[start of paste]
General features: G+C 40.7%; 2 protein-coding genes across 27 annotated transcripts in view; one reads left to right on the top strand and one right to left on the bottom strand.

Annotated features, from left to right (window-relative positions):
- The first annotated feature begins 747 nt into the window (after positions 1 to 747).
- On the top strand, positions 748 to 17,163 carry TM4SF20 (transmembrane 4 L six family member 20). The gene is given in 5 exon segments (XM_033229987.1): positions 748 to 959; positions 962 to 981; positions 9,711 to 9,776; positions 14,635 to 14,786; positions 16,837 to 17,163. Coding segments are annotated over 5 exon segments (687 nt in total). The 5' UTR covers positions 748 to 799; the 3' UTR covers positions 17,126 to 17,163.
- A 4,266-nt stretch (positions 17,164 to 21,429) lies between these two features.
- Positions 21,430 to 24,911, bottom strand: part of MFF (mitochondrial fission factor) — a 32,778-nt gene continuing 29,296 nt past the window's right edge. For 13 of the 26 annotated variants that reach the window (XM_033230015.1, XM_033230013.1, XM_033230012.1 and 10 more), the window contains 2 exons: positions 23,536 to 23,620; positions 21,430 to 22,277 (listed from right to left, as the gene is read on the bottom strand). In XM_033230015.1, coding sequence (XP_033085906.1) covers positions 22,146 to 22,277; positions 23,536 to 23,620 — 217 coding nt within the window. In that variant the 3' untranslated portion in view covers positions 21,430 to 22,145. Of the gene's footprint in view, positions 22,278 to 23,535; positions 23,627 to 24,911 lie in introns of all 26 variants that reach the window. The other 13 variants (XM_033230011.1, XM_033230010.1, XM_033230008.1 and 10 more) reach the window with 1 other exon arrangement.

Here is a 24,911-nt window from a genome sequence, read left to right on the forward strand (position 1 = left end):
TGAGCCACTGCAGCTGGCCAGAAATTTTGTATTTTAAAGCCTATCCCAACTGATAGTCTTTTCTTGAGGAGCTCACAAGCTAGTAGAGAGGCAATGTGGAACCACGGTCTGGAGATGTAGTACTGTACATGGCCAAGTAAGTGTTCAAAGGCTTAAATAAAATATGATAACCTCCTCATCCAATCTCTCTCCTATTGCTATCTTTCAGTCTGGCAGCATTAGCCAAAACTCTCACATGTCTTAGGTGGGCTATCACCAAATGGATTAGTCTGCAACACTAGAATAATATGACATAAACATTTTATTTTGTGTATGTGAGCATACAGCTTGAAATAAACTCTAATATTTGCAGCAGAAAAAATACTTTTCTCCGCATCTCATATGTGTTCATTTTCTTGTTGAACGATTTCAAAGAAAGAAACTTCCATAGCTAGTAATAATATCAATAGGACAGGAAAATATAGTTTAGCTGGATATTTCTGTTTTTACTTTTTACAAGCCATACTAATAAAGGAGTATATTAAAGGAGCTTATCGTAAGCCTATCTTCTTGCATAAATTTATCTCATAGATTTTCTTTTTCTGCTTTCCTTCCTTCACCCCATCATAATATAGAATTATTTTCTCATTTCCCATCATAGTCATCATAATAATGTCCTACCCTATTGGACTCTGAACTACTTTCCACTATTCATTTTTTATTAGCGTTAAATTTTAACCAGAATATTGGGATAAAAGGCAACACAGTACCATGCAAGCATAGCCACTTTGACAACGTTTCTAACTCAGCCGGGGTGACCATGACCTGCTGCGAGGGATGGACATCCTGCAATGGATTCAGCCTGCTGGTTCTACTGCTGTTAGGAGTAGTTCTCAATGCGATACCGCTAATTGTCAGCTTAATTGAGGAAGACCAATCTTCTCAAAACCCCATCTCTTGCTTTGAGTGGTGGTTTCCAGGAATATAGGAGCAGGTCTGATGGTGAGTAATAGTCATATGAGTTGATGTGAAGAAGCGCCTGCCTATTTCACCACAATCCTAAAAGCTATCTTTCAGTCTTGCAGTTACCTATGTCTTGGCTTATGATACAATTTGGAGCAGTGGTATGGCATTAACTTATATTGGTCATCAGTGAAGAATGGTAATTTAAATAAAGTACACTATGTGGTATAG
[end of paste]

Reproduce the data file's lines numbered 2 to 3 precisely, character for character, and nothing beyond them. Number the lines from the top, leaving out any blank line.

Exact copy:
Annotated features, from left to right (window-relative positions):
- The first annotated feature begins 747 nt into the window (after positions 1 to 747).